He threw his head back and laughed. “The bears like to eat, too. You can’t leave any food in sight and preferable no odors either.”
I felt a chill go up my back. We really are going into the wilderness. I’ve never been one for roughing it, especially around beasts that could tear me apart. “Here, take half. I know you’re hungry.” He made fast work of it before I could finish my half.
Alex directed me down several dirt roads. I hope he remembers the way back because I’m lost. If he plans to do me harm, the bears will finish the job. I pushed the thought away.
He had been staring out his side window in silence since the last road change. Was he lost in thought? Or, had he gotten us lost? Was he was watching for something?
I know from previous wanderings off of the main paved road, GPS and cell service are non-existent this far in. What was I thinking? “How much farther?”
“STOP!” Before I had completely stopped, he had his seat belt off and the door open. The chime sounded and warning light flickered on the dash.
I took a deep breath and got out, standing by my open door. Alex was wild-eyed and pointing at a gap between some trees. He frantically motioned for me to hurry up. I had second thoughts, wanting to sit in the safety of a locked. Instead, I followed him through the gap.
We walked a few yards along the path until it opened into a sizable clearance. “Here,” he whispered as he patted a perfect looking tree. “This is one of the ‘Miracle Trees’. This space out here used to be filled with normal trees.” He motioned at the expanse with outstretched arms. “Where are they?”
I shrugged. He grabbed my shoulders and shook me. “The animals, insects, and disease ate away at the normal trees. What wasn’t eaten was chopped down for firewood. I remember it being filled with normal trees a few years ago. They weren’t human-sized saplings either.”
I tipped my head and looked at him sideways. “How can you tell? There are trees for miles. Everything looks alike. Maybe we made a wrong turn.”
“No!” He turned back to the tree he had patted earlier. “I put that mark on this monster with a laser.” He was point to a black mark about ten feet up. It went around much of this side of the tree.
“We were supposed to come back the next day and attempt to take it down. They fired me that next morning. We tried to cut it down with a laser. As you can see, it was an impossible task.”
I looked at the mark and then at the clearing. “So, is this where some of the forest burned? If so, it just hasn’t filled back in.”
Alex shook me again. “No, didn’t you listen to me? This was filled in with regular trees. These monstrosities have been spreading throughout the forest. We’d have to paddle a canoe into the nearest area of devastation.”
He grabbed my arm and yanked me several yards into the woods beyond the marked tree. “Look.” He pointed to some chewed saplings and several trees with the bark rubbed nearly completely off.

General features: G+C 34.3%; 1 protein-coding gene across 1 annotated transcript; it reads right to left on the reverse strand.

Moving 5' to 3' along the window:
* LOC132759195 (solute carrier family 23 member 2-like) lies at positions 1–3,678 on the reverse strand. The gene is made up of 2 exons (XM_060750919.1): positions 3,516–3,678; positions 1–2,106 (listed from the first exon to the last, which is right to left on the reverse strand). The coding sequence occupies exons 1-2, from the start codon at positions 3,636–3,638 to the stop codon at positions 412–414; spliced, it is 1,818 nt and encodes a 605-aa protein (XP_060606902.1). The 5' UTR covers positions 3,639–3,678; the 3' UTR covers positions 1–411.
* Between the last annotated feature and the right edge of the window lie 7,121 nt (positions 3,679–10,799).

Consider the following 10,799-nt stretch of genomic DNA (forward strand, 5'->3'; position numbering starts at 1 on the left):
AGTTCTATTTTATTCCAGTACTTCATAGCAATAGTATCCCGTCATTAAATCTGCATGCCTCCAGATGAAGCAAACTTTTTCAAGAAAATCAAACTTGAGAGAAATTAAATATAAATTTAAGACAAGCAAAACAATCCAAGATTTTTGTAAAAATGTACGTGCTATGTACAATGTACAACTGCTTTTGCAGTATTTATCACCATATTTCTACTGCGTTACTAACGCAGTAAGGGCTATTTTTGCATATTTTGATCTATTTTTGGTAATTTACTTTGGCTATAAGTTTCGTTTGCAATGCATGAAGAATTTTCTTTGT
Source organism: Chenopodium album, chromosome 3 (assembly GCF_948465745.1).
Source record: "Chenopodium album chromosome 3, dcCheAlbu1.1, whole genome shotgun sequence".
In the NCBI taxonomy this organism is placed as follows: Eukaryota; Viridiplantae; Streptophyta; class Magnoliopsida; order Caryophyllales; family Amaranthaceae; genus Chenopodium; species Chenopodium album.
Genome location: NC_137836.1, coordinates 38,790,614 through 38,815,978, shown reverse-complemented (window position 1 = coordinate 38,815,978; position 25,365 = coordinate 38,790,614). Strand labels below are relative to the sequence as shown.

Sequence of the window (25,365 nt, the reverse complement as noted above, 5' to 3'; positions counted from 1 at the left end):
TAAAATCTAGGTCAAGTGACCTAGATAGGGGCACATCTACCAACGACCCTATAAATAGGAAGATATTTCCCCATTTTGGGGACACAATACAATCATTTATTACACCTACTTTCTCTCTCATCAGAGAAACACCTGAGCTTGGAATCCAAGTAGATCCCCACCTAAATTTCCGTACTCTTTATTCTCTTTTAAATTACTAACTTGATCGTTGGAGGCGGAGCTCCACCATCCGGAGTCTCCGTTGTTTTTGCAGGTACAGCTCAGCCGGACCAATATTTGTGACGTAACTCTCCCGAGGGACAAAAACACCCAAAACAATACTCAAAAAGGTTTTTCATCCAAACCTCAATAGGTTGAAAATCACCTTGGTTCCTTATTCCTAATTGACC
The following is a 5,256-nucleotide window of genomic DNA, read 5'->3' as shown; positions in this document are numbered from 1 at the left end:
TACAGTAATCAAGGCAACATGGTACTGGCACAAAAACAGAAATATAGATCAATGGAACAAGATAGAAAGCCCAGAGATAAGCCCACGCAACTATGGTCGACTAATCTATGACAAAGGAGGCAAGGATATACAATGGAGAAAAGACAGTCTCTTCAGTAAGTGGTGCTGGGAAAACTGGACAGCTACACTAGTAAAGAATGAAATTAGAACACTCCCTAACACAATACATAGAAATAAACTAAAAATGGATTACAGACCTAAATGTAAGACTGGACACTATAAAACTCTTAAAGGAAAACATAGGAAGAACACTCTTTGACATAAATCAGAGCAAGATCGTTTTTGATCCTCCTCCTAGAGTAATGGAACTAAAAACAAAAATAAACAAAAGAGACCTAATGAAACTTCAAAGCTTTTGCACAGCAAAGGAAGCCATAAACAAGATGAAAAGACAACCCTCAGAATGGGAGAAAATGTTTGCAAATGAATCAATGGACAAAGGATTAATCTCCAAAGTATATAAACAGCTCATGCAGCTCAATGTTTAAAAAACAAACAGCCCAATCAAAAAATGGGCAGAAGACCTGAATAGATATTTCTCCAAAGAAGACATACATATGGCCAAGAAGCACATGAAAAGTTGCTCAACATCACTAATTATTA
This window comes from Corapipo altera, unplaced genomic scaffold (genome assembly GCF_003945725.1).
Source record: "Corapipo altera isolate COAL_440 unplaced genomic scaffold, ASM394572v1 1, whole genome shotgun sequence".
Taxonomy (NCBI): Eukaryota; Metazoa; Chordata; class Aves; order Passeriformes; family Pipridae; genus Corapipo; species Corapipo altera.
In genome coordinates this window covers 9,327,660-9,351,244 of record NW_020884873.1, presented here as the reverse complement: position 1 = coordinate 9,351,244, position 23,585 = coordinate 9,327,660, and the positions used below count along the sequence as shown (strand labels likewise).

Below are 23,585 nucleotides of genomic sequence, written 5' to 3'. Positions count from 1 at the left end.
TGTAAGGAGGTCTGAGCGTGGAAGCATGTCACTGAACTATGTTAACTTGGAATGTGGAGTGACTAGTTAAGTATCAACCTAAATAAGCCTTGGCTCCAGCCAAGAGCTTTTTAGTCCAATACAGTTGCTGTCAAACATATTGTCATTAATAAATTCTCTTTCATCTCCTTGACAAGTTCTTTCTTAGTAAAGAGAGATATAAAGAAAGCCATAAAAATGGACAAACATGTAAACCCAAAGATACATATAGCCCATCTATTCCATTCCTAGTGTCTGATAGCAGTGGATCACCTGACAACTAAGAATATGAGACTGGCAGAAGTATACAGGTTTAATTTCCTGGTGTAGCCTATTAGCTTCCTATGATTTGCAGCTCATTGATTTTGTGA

“Hey, you can’t be back there,” someone shouted from the clearing. “Come out of there right now.”
Alex tried to drag me deeper into the woods, but I tugged my arm away and shouted, “We’re coming out.”
As I took a step towards the clearing, I felt a forceful pull from behind and a hiss in my ear. “Don’t tell them why we are here. My dog jumped out of an open window and ran this direction. Got it?”
I nodded. Alex slapped my back and let me go.
When we reached the clearing, I could see two vehicles through the gap. There were four patrol in uniform standing in the clearing. They weren’t dressed in typical forestry uniforms. They looked more like military. They looked like the man who turned me away five years ago. He didn’t fall for my sandwich ruse to see Alex and the ‘Miracle Trees’.
“Need to see some identification and the reason you’re in this area,” said the taller, huskier one in the group.
Alex cleared his throat and said, “Please, we were out for a drive when my dog jumped out the window. Would you help us find Jack? He means the world to me.”
The man closest to the road snorted, “Did you take the time to roll the windows up only after the dog jumped out?”
I stood there, tongue tied with my heart racing and head pounding.
Alex replied, “It’s probably because I scared my friend talking about bears on our way up here. I had joked about not having food in the vehicle or we’d have a third passenger.” His voice drifted off a little as he finished. Did he realize he had messed up his own story?
“So, there wasn’t really a dog?” said the first man.
“Of course, there was.” Alex’s body stiffened as he responded. Then he put two fingers in his mouth and gave a sharp whistle. “Jack. Jack, come here boy.”
“You,” the first man pointed at me, “go with Officers Johansen and Lowry. Officer Olsen and I will talk to your friend here where we can watch for the dog to reappear.”
I swallowed hard and looked back at Alex before taking a step towards the road. Alex visibly upset, took off running towards the woods, before being tackled. Not wanting any more trouble for myself, I allowed the officers to escort me to the road.